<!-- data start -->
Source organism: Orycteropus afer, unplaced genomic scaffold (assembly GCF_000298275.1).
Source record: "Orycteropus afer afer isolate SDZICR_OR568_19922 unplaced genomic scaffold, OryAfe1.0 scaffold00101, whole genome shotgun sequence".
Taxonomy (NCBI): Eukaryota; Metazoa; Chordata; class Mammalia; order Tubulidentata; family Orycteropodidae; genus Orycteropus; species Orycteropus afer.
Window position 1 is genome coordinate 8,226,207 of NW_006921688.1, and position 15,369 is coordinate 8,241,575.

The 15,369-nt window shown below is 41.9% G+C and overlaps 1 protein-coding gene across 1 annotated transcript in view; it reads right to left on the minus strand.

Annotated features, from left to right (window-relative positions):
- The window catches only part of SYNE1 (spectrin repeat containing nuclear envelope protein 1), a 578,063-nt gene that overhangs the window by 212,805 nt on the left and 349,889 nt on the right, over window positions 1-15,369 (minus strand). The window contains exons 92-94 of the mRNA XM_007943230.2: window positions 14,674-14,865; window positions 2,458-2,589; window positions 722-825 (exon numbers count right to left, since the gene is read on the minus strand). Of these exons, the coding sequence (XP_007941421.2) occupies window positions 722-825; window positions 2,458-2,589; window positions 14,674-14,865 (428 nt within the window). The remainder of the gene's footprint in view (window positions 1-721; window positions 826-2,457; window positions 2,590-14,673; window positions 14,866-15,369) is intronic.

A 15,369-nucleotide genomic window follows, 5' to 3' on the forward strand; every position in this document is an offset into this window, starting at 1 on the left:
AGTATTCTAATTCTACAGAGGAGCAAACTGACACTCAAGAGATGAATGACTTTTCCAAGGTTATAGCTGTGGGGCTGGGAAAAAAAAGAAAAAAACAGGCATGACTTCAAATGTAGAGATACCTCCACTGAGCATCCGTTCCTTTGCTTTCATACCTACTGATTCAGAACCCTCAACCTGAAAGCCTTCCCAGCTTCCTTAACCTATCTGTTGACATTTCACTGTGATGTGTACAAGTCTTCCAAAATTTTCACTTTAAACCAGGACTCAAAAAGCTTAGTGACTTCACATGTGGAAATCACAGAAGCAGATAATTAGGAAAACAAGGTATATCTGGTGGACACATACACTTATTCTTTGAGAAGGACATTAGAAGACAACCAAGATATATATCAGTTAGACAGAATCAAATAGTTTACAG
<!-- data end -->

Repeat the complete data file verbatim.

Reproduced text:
Source organism: Orycteropus afer, unplaced genomic scaffold (assembly GCF_000298275.1).
Source record: "Orycteropus afer afer isolate SDZICR_OR568_19922 unplaced genomic scaffold, OryAfe1.0 scaffold00101, whole genome shotgun sequence".
Taxonomy (NCBI): Eukaryota; Metazoa; Chordata; class Mammalia; order Tubulidentata; family Orycteropodidae; genus Orycteropus; species Orycteropus afer.
Window position 1 is genome coordinate 8,226,207 of NW_006921688.1, and position 15,369 is coordinate 8,241,575.

The 15,369-nt window shown below is 41.9% G+C and overlaps 1 protein-coding gene across 1 annotated transcript in view; it reads right to left on the minus strand.

Annotated features, from left to right (window-relative positions):
- The window catches only part of SYNE1 (spectrin repeat containing nuclear envelope protein 1), a 578,063-nt gene that overhangs the window by 212,805 nt on the left and 349,889 nt on the right, over window positions 1-15,369 (minus strand). The window contains exons 92-94 of the mRNA XM_007943230.2: window positions 14,674-14,865; window positions 2,458-2,589; window positions 722-825 (exon numbers count right to left, since the gene is read on the minus strand). Of these exons, the coding sequence (XP_007941421.2) occupies window positions 722-825; window positions 2,458-2,589; window positions 14,674-14,865 (428 nt within the window). The remainder of the gene's footprint in view (window positions 1-721; window positions 826-2,457; window positions 2,590-14,673; window positions 14,866-15,369) is intronic.

A 15,369-nucleotide genomic window follows, 5' to 3' on the forward strand; every position in this document is an offset into this window, starting at 1 on the left:
AGTATTCTAATTCTACAGAGGAGCAAACTGACACTCAAGAGATGAATGACTTTTCCAAGGTTATAGCTGTGGGGCTGGGAAAAAAAAGAAAAAAACAGGCATGACTTCAAATGTAGAGATACCTCCACTGAGCATCCGTTCCTTTGCTTTCATACCTACTGATTCAGAACCCTCAACCTGAAAGCCTTCCCAGCTTCCTTAACCTATCTGTTGACATTTCACTGTGATGTGTACAAGTCTTCCAAAATTTTCACTTTAAACCAGGACTCAAAAAGCTTAGTGACTTCACATGTGGAAATCACAGAAGCAGATAATTAGGAAAACAAGGTATATCTGGTGGACACATACACTTATTCTTTGAGAAGGACATTAGAAGACAACCAAGATATATATCAGTTAGACAGAATCAAATAGTTTACAG